YANGON - Thousands of Buddhist monks marched in Myanmar's two biggest cities on Monday to protest against efforts by the world's biggest Islamic body to set up an office in the country to help Rohingya Muslims involved in deadly communal clashes four months ago.
The monks, a potent political force in the predominantly Buddhist country, denounced plans by the 57-member Organization of Islamic Cooperation (OIC) to set up a liaison office in northwest Rakhine state, where violence erupted in June between ethnic Buddhist Rakhines and Rohingyas.
Just hours after the monks dispersed, President Thein Sein's office announced it would not permit an OIC representation in Myanmar. It was not immediately clear if the announcement was linked to the protests or had been planned in advance.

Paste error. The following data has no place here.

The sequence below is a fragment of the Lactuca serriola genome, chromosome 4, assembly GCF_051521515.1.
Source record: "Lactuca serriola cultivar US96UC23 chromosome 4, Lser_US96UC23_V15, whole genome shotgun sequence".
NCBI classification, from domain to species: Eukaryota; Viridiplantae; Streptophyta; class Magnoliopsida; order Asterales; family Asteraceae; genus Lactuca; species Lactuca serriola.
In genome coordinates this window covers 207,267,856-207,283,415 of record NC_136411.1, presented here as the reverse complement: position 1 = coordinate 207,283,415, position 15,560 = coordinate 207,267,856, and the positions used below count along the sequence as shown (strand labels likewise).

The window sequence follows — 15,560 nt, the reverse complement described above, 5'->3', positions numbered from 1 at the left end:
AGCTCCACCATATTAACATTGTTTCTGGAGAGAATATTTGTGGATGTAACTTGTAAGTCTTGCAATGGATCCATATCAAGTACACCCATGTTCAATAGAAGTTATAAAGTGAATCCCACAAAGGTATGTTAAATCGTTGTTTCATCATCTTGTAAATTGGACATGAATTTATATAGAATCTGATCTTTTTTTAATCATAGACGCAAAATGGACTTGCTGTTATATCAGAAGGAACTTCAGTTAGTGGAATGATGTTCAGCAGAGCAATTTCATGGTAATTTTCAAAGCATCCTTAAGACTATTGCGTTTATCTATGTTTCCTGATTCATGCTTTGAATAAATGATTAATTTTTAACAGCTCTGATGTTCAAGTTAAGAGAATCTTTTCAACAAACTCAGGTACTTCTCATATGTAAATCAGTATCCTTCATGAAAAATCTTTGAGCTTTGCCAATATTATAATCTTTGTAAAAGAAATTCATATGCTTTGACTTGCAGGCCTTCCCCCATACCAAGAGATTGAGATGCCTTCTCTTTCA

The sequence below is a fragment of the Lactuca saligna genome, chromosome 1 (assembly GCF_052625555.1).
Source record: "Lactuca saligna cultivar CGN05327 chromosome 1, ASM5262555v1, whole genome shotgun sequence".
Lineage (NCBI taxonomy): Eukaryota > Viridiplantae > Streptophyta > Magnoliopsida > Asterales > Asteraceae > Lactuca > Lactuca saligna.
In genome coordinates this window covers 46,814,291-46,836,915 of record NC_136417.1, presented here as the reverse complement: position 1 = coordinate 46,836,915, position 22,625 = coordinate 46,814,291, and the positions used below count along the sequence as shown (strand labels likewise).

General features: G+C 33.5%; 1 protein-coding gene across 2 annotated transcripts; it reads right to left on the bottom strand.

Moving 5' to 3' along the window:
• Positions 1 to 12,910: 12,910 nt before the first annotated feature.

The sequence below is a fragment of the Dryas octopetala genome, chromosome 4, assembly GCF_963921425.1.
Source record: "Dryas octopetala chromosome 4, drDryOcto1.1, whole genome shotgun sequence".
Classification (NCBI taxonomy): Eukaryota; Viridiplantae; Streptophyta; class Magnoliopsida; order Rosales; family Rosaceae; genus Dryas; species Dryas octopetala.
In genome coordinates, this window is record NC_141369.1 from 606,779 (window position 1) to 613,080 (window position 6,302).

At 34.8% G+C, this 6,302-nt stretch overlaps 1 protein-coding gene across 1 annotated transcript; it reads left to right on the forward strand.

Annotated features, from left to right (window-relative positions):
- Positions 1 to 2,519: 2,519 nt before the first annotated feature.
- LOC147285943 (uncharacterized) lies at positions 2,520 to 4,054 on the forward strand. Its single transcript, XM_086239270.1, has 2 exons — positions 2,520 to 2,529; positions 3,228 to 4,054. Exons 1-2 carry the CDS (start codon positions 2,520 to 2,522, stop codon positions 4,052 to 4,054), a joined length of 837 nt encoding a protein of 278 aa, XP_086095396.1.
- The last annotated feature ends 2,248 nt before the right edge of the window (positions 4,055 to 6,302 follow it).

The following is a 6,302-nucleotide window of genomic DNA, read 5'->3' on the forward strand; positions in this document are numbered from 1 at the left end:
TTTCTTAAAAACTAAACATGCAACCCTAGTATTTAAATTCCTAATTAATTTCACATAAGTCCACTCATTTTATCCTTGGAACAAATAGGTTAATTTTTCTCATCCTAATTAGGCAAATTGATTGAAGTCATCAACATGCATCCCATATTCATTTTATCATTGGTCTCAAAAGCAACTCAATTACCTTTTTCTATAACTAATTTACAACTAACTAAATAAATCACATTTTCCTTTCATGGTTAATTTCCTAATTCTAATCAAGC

Despite being one of Asia's most ethnically diverse countries, there is entrenched ill-feeling in Myanmar towards the estimated 800,000 Rohingyas, most of whom live in abject conditions.
Anger and fear still smoulder between Rohingyas and ethnic Rakhine Buddhists after the spree of arson and machete attacks that killed at least 77 people and displaced tens of thousands.
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